Changes in shipping technology that occurred after the introduction of motor engines caused an increase in the size of ships calling at the port and greater depth needs in ports. At the same time, new materials (including prefabricated steel, reinforced concrete) and construction techniques have made it possible to use modern solutions in small ports (anchored steel sheet walls, concrete boxes). Such constructions (e.g. Kołobrzeg) are in a sense also the prototypes of modern solutions, are now an important element of the hydrotechnical heritage.
All hydrotechnical facilities in each subsequent period of their development were equipped with navigation devices (e.g. lighthouses), mooring and fender devices (e.g. bollards) and were accompanied by objects ensuring navigation safety, including bosmanates, harbor masters, or SAR (Search And Rescue) buildings. Some of these facilities exist and function to this day.
Buildings and port heritage objects
Small ports of the Polish coast were mostly built in the Middle Ages as transhipment places for bigger towns located on their close hinterland, creating in many cases characteristic double-town systems: a city’s regional center – a port resort located at the mouth of the river. In the Middle Ages, Łeba, Ustka, Darłowo and Kołobrzeg, using respectively the Łeba, Słupia, Wieprza and Parsęta rivers, served as ports for Lębork, Słupsk Sławno and Białogard respectively. In a similar double system, but based on sea connections, the port of Hel worked together with Gdańsk (in terms of fishing).
Later, apart from individual episodes, small ports served mainly as ports and fishing harbors. In the mid-nineteenth century, coastal tourism developed in the towns basing on curative values of the sites. This trend, although in a slightly different form, is currently the main source of maintenance for the small port towns of the Polish coast.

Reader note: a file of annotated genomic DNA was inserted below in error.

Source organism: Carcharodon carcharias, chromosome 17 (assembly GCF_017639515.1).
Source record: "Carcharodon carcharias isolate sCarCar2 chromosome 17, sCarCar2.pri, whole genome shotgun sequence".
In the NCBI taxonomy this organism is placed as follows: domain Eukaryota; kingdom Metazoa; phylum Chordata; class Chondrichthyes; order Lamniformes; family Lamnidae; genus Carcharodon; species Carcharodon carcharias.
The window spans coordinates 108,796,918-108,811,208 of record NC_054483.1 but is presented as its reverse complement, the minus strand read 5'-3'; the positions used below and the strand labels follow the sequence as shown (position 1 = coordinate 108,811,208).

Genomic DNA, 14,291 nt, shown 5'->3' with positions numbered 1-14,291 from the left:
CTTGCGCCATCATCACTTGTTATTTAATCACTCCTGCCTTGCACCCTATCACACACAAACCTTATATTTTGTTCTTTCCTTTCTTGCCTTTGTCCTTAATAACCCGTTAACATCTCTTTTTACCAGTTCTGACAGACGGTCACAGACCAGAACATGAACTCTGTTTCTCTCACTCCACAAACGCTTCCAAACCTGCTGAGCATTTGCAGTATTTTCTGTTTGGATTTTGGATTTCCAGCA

The largest prosperity of small port towns as reloading and industrial centers (outside the medieval period) was the turn of the 19th and 20th centuries. At that time Prussian agriculture and industry developed in the region. Export of crops delivered to port towns by rail, and import of machine parts caused a need for warehouse and storage infrastructure (at that time cereal elevators were built for example in Kołobrzeg, Darłowo and Ustka). Industrial facilities have also developed in the area of the Vistula Lagoon, a whole series of havens serving brickworks located nearby.
At the end of the 1950s, the ports lost their transhipment significance. Intensive development of the fishing infrastructure took place then. For the needs of specialized fishing industry, a number of warehouses and production halls were built and fishing enterprises were organized (among others in Władysławowo, Ustka, Hel, Kołobrzeg and Darłów). From this period comes a number of architecturally interesting objects representing stylish post-war modernism (fig. e).